Shoojit Sircar and Juhi Chaturvedi took Vicky Donor from being smartly mischievous to calmed solemnity and then took Piku the other way around. Their third film together is evocative of the former two, yet much more multi-layered as they take on the largely courageous yet ignored sensuality of grief and a certain something I like to identify as ‘hope’. The two protagonists slowly draw a line between the two and in the duration develop a relationship I fail to classify. If my vocabulary prowess goes astray or if I don’t need to is more a question – an answer of which should be left to each as its own.
21-year-old Dan (Varun Dhawan) is an irritable, soft-hearted hotel management intern at a five-star hotel in Delhi. His life revolves around his job and his continuous non-directional effort to break free. Working in the same hotel is Shiuli Iyer (Banita Sandhu) – a young, polite girl who looks deservedly set to do her best at her job. A blessing of screenwriting later, the two embark on a journey they were not prepared for.
Being the good-hearted guy who couldn’t direct his anger in the time of adversity, Varun Dhawan’s Dan was reminiscent of Casey Affleck’s Lee Chandler in Manchester by the Sea. They barely look directly at you as they go face to face with grief. While Lee’s coming to life story dealt with flashbacks of a horrible past, Dan’s dealt with a potentially adverse future as he struggled to keep up with the hopelessness of the world around him.
Not since Lootera has the concept of love been brought to life in a manner quite opposite the conventional, October walks in a similar track where the season is your favourite character and the characters mere chapters.
One important aspect at which October moves away from being a The Big Sick-esque film is the multiple character developments it takes too seriously. The most important of them and one of the most noticeable in recent cinema is that of Shiuili’s mother – portrayed flawlessly by Geetanjali Rao. A strong, independent single mother in the latter part of her career as a professor at IIT Delhi, Vidya Iyer was both a challenging role to subsist and be enacted. The way she is carefully crafted away from being just the female protagonist’s family to being involved in some of the most important parts of the spectacle is beyond resplendent. Her imperfect vulnerabilities look like the make or break in the channel that connects the storytelling to the characters – the fruition of which is the very essence as to why October does immensely well in making the characters more intellectually aware.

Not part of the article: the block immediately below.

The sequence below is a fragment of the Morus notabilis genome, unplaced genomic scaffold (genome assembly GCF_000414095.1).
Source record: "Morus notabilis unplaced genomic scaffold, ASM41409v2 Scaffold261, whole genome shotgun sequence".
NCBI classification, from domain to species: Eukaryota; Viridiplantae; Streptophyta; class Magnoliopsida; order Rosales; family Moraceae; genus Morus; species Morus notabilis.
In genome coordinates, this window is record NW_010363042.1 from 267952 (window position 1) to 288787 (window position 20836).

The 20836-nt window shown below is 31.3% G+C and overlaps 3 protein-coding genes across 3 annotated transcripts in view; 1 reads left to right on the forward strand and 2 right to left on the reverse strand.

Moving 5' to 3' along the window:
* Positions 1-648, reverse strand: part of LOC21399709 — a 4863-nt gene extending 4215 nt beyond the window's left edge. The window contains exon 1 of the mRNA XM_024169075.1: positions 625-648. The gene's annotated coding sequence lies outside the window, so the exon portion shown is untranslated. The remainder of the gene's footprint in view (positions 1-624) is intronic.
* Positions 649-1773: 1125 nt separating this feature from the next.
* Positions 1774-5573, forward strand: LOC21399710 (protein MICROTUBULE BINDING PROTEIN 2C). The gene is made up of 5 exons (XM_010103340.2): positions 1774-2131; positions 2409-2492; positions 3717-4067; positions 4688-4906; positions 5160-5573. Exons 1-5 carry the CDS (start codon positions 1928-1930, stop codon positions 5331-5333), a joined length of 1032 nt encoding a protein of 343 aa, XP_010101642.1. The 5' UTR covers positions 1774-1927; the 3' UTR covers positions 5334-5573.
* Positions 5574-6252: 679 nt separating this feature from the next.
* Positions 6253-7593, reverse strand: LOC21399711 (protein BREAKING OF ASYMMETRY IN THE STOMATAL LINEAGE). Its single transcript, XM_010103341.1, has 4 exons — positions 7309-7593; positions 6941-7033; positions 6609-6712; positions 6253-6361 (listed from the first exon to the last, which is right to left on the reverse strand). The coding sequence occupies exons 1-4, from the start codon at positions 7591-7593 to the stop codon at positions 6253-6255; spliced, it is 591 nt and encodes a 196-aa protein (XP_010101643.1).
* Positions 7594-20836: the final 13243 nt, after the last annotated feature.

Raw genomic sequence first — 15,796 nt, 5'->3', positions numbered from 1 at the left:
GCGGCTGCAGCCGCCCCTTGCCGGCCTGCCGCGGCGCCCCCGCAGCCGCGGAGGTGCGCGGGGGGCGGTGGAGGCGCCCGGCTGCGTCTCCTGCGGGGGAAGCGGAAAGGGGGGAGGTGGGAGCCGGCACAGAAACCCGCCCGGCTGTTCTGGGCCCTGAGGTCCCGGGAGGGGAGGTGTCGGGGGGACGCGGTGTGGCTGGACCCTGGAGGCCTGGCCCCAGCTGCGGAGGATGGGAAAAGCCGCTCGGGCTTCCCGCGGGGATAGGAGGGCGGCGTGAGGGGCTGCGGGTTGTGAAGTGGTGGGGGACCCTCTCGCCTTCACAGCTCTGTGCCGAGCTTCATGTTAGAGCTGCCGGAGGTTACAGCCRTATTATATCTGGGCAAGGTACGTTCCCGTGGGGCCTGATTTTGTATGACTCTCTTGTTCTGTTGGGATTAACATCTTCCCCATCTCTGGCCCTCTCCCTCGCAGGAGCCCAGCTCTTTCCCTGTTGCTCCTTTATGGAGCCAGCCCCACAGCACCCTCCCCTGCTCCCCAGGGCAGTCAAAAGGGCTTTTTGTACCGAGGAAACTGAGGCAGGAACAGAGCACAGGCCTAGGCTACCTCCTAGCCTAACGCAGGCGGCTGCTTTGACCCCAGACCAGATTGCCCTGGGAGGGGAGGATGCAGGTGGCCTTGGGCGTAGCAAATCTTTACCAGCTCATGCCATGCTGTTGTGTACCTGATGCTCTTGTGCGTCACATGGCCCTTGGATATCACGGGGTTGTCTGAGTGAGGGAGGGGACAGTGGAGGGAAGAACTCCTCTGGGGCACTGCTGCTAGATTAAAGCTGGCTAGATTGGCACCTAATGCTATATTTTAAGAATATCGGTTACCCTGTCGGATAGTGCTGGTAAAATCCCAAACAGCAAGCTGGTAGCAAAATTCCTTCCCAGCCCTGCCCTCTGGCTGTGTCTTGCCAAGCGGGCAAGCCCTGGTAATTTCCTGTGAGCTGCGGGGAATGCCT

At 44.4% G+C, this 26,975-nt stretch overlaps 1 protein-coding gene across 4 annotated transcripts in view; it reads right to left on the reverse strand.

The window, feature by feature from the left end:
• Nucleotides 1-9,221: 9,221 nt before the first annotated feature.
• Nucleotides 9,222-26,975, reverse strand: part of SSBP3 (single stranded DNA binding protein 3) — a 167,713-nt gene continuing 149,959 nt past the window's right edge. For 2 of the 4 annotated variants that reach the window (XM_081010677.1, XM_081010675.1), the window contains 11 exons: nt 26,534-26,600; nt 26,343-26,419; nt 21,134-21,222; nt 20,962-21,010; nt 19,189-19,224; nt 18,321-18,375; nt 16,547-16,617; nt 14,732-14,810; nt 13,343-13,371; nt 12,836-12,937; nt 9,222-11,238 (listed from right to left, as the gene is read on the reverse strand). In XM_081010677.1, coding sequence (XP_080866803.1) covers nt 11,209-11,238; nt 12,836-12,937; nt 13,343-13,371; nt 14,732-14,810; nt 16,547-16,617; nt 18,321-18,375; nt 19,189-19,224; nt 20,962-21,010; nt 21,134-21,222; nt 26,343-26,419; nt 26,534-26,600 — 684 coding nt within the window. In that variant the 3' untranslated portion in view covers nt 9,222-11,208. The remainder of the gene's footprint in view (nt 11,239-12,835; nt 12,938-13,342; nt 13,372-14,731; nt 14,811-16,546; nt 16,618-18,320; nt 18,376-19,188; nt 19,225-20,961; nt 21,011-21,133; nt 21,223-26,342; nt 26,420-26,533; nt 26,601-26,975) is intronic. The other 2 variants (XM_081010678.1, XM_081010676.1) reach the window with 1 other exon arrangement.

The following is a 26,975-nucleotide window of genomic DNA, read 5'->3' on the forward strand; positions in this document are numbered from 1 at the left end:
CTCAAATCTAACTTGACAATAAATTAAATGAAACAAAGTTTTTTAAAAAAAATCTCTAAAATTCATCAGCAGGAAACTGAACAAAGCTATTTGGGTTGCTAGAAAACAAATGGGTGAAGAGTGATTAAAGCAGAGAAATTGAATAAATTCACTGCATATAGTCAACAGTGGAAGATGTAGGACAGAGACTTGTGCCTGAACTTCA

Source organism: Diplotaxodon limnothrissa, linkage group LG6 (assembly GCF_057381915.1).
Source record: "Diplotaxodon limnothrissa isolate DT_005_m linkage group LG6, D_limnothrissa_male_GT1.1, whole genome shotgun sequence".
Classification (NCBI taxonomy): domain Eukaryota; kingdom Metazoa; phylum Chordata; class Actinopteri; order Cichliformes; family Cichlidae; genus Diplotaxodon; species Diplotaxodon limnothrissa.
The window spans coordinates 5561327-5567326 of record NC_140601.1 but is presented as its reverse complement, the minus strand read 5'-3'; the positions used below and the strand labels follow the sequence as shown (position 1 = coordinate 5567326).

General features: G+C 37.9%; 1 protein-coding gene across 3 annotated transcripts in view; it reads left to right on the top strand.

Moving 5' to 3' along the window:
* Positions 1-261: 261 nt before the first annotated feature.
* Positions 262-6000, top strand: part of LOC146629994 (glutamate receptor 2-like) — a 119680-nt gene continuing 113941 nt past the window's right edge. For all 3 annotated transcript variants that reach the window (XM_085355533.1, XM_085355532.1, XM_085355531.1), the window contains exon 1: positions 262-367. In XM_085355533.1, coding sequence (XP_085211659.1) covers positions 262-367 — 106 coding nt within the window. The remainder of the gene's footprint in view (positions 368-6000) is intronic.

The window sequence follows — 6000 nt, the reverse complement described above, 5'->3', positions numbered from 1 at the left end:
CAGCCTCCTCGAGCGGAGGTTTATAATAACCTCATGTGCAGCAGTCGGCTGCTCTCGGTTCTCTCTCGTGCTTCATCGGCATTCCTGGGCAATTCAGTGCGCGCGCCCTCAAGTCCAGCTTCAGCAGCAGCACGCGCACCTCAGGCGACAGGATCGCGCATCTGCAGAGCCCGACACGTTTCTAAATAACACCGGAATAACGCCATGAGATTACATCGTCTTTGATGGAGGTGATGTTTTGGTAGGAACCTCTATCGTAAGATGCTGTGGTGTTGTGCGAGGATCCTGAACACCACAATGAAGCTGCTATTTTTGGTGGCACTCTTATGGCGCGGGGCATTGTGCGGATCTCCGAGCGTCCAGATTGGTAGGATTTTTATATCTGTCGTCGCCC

“Where is Dan?” – a question pivotal to the story is also the underlying theme of the movie itself. Dan’s journey to find its answer crosses paths with his quest to anywise be satisfied. Juhi Chaturvedi does that more beautifully than most things. The movie defining statement with a question mark is reminiscent of Citizen Kane’s ‘Rosebud’ and it’s continuous struggle to not spot the obvious. Subtle moments of curiosity and instinct serve as reminders that even though Dan is in the midst of conditions he doesn’t have control over, he maintains those mannerisms that stood him apart earlier.
Shoojit Sircar reminds us he can continue to expand his horizons without changing the underlying vivid impact he has always had on the audience. Varun Dhawan gives what is arguably the best performance of his now six-year-old feature film career – if not better then at par with Badlapur. As for Banita Sandhu – thank you. Her portrayal of Dan’s female counterpart might not be the most engaging in terms of screen presence but her convincing representation makes us think about the Shuili we have had all had in our lives. Gitanjali Rao carries her art in her eyes and watching more of her on screen is the best thing we could hope on from October.
October lies on that wide line between memories of a forgotten past and hope for good things to come, between mindless introspection and ignorant classification of perspective and most importantly the September of anxiety and the November of memoirs. While we dig up our archives to find the best of movies and the best of times, both the Octobers will sit aside smiling as the story about love we deciphered in multiple ways. For like love itself – multiple answers abide, none fit.
- Mayank Malik